Ida Pollock, considered the world's oldest romantic novelist at age 105 who has written more than 120 books over the course of her career, has died.
Pollack's daughter Rosemary said her mother died Dec. 3 at a nursing home near her house in Lanreath, southwest England, the Associated Press reported
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The English-born Pollock wrote under 12 pen names during a writing career that spanned nearly nine decades. She was best known for the romance novels "White Heat," "The Devil's Daughter," "The Sweet Surrender," and "The Garden of Don Jose."
Though the subject matter of her books often revolved around passion-fueled encounters between handsome older men and impecunious young women from around the world, Pollock did not begin her writing career as a romantic novelist, according to her daughter Rosemary, who is 70 years old.
"I think she would have liked to be a thriller writer. She enjoyed reading thrillers, more than romantic fiction," Rosemary said. "She told me about one or two rather grim stories she wrote when she a very young — one was about a Japanese woman in a garden who strangled her lover with her hair, (but) my grandmother was always saying, `Why don't you write something pretty? That's the way to get on.'
"Then she thought, love stories — Charlotte Bronte, Jane Austen — she could go with that," Rosemary said.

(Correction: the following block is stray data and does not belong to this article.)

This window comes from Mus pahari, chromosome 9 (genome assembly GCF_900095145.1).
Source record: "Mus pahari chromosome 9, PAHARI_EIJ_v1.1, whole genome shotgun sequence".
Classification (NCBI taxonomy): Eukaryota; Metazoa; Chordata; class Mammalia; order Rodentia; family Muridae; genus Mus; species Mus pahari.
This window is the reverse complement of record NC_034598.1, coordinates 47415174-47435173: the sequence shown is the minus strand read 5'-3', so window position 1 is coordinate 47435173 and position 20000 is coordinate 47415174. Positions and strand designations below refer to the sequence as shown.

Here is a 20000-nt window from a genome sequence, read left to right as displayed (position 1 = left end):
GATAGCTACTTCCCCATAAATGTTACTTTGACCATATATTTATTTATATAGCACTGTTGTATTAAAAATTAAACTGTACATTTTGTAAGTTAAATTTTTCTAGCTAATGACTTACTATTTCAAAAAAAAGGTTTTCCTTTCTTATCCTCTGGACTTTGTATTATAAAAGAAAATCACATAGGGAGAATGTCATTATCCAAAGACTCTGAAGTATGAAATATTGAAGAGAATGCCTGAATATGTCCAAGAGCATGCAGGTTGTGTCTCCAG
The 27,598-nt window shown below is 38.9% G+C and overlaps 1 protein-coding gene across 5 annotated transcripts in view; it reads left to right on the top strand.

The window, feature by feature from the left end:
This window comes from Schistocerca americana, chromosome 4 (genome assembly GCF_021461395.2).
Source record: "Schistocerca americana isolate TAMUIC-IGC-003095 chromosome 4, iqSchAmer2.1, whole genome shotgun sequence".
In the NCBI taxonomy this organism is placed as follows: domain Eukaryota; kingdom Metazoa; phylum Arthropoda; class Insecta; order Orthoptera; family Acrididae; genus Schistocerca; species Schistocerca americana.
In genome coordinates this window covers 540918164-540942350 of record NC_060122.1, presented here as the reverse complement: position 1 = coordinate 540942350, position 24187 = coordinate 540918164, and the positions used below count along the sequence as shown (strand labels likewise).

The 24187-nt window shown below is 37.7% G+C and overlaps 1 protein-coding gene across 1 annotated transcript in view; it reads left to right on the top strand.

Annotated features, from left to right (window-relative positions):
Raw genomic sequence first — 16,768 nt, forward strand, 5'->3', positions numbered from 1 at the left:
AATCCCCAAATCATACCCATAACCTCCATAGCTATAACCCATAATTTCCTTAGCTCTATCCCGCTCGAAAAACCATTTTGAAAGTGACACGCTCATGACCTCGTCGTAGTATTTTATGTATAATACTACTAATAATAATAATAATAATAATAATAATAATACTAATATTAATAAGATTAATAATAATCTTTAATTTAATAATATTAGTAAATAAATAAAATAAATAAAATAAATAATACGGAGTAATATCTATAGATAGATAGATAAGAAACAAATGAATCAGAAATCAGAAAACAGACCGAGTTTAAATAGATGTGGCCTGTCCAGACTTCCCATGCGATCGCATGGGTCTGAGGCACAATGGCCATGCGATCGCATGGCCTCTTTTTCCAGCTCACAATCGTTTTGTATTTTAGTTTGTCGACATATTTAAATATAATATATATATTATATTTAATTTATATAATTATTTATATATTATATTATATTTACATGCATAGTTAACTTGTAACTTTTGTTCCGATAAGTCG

When asked about her work, the prolific writer said her books were "full of hope and romance rather than sex," the AP reported. Each of her works contained one crucial element: "a happy ending," which she said was "an absolute must."
In a 2013 interview, Pollock claimed that as a younger woman she was able to write a novel in six weeks, Britain's Telegraph reported
"A romance is never just a romance, there's adventure, mystery and movement," Pollock said in the interview. "You need a grand, dramatic setting — the Swiss Alps were always a personal favorite of mine — and a chance meeting, on a train, a cruise, or perhaps the hero and heroine find themselves shipwrecked on a desert island."
"The men are normally rich, well-to-do, but never vulgar with their money. Young men lack the maturity to take control so an older man is essential to provide the reassurance the heroine needs," Pollock added.
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